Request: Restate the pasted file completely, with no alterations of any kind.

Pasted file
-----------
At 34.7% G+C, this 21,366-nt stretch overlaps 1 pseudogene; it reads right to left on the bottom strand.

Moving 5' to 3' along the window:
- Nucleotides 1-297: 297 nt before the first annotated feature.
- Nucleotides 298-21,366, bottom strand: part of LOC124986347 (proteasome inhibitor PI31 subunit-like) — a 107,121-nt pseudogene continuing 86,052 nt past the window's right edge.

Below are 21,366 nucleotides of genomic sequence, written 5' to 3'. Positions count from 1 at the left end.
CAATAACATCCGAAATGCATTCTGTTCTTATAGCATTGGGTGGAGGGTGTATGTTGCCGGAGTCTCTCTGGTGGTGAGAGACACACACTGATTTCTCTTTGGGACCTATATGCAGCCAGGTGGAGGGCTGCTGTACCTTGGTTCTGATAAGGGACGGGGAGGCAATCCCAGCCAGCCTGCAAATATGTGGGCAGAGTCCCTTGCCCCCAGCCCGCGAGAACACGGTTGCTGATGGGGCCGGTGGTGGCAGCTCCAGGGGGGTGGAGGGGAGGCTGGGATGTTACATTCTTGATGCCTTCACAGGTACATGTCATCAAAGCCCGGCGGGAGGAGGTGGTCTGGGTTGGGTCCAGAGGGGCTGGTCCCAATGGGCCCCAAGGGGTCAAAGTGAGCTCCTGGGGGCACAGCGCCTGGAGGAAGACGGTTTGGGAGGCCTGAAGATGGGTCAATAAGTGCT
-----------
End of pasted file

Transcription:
At 34.7% G+C, this 21,366-nt stretch overlaps 1 pseudogene; it reads right to left on the bottom strand.

Moving 5' to 3' along the window:
- Nucleotides 1-297: 297 nt before the first annotated feature.
- Nucleotides 298-21,366, bottom strand: part of LOC124986347 (proteasome inhibitor PI31 subunit-like) — a 107,121-nt pseudogene continuing 86,052 nt past the window's right edge.

Below are 21,366 nucleotides of genomic sequence, written 5' to 3'. Positions count from 1 at the left end.
CAATAACATCCGAAATGCATTCTGTTCTTATAGCATTGGGTGGAGGGTGTATGTTGCCGGAGTCTCTCTGGTGGTGAGAGACACACACTGATTTCTCTTTGGGACCTATATGCAGCCAGGTGGAGGGCTGCTGTACCTTGGTTCTGATAAGGGACGGGGAGGCAATCCCAGCCAGCCTGCAAATATGTGGGCAGAGTCCCTTGCCCCCAGCCCGCGAGAACACGGTTGCTGATGGGGCCGGTGGTGGCAGCTCCAGGGGGGTGGAGGGGAGGCTGGGATGTTACATTCTTGATGCCTTCACAGGTACATGTCATCAAAGCCCGGCGGGAGGAGGTGGTCTGGGTTGGGTCCAGAGGGGCTGGTCCCAATGGGCCCCAAGGGGTCAAAGTGAGCTCCTGGGGGCACAGCGCCTGGAGGAAGACGGTTTGGGAGGCCTGAAGATGGGTCAATAAGTGCT